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Psych and the Art of the Theme Song

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I know, you know that I'm not telling the truth. I know, you know, they just don't have any proof.

Nonsensical lines or pure genius?

A little bit less than two years ago I read a short piece in Newsweek which discussed the importance of opening credits. Though perhaps a wise piece – and written by someone with a great first name – I think that he misses one of the most important aspects of any credit sequence, the music. Though often referred to as a visual medium, it seems to me that television is very much an auditory one as well; people wouldn't watch nearly as much television if it was silent.

In between the lines there's a lot of obscurity. I'm not inclined to resign to maturity. If it's all right, then you're all wrong, but why bounce around to the same damn song?

Think back in television history. If you can see the I Love Lucy opening in your head, you can probably hear the theme song. There is no way that you can recall the credits to I Dream of Jeannie and not start singing the tune. And then you have my personal favorites, stuff like Cheers. That series had those great old-looking pictures which so clearly were asking you if you wanted to go where everybody knows your name. How about Friends and those crazy kids playing in that fountain, perhaps trying to make the best of a bad day, finding merriment via their companions – it's like you're always stuck in second gear, and it hasn't been your day, your week, your month, or even your year, but I'll be there for you.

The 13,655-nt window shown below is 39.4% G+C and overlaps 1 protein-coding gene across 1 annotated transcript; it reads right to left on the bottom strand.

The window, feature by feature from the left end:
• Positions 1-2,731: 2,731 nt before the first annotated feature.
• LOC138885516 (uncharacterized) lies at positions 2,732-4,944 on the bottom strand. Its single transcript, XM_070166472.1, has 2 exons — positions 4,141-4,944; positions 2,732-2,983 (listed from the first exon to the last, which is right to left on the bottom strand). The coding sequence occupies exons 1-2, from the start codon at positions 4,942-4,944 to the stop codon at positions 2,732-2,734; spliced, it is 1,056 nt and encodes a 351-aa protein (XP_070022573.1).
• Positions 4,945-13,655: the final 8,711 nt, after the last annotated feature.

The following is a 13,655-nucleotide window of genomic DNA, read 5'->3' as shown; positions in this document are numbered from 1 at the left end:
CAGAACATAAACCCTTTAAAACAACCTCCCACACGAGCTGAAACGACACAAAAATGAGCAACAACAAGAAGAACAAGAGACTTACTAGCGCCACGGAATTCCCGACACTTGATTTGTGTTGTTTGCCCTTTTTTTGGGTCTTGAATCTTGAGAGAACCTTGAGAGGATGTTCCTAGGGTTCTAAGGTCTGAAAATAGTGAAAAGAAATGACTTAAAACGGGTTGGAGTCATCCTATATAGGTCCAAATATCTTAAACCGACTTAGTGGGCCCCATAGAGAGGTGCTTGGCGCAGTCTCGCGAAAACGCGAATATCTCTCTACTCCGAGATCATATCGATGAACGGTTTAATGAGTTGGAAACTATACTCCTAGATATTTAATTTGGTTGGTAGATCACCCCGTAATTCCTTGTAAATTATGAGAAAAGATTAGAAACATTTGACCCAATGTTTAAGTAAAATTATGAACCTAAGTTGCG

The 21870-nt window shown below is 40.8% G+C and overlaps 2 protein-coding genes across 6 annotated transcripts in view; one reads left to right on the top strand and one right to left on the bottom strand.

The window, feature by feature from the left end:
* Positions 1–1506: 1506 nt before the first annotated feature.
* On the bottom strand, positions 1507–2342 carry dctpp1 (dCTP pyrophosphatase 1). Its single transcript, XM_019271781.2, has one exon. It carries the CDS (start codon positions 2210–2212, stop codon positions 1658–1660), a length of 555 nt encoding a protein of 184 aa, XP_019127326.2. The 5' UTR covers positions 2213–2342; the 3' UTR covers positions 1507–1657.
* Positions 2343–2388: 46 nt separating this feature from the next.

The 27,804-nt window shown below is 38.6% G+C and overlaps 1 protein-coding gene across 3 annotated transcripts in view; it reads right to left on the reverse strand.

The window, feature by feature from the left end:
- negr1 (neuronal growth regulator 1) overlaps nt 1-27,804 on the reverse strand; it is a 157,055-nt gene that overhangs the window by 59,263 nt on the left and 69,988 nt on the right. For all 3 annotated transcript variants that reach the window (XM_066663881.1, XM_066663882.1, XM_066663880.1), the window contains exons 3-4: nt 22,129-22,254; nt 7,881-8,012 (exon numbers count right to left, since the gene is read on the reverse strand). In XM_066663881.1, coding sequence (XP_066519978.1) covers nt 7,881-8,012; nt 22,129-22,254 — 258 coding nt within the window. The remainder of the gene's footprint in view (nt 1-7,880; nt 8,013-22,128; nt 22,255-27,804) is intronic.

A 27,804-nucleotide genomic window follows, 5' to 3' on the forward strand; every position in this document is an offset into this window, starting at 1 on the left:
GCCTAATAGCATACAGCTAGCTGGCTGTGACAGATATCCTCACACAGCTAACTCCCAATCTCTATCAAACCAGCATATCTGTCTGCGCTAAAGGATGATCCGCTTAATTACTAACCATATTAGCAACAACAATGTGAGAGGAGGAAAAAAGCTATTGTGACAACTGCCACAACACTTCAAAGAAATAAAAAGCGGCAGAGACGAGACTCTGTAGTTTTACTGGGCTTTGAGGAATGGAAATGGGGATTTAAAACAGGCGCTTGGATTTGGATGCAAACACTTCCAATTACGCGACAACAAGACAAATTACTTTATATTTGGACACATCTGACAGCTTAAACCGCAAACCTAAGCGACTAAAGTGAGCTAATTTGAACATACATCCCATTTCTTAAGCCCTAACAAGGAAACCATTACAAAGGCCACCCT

Embrace the deception – learn how to bend. Your worst inhibition's gonna psych you out in the end.

The music and the visuals for those television shows and for so many more are forever fused together; they can't be disentangled from one another. There are shows where the visuals overpower the lyrics and ones where the lyrics overpower the visuals. For my money, one of the best cases of the latter is the show Psych.

The show's theme song, "I Know, You Know" by the Friendly Indians has the same sort of feel to it that the show itself espouses. They ought to be similar, since one of the members of the Friendly Indians, Steve Franks, is one of the creators and executive producers of Psych. Both the song and the show are loud, over the top, and show the same sort of reckless abandon. There is a sense of fun that is imbued in both the series and the song itself that is incredibly infectious.

I tend to watch a lot of television – if alien Alec Baldwin were right, my brains would have turned into gelatinous goo a heck of a long time ago. One of the ways that I get through as much television as I do is by, even if they do set the stage, bypassing the opening credits. Seriously, with the amount of time opening credits take if I skip them, the "previously on," the "next time on," and the commercials I can fit in tons more content. Psych, however, is a show that I not only watch the opening credits of every single time, I sometimes actually rewind them just so that I can hear the song again.

I know, you know. I know, you know…

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About Josh Lasser

Josh has deftly segued from a life of being pre-med to film school to television production to writing about the media in general. And by 'deftly' he means with agonizing second thoughts and the formation of an ulcer.
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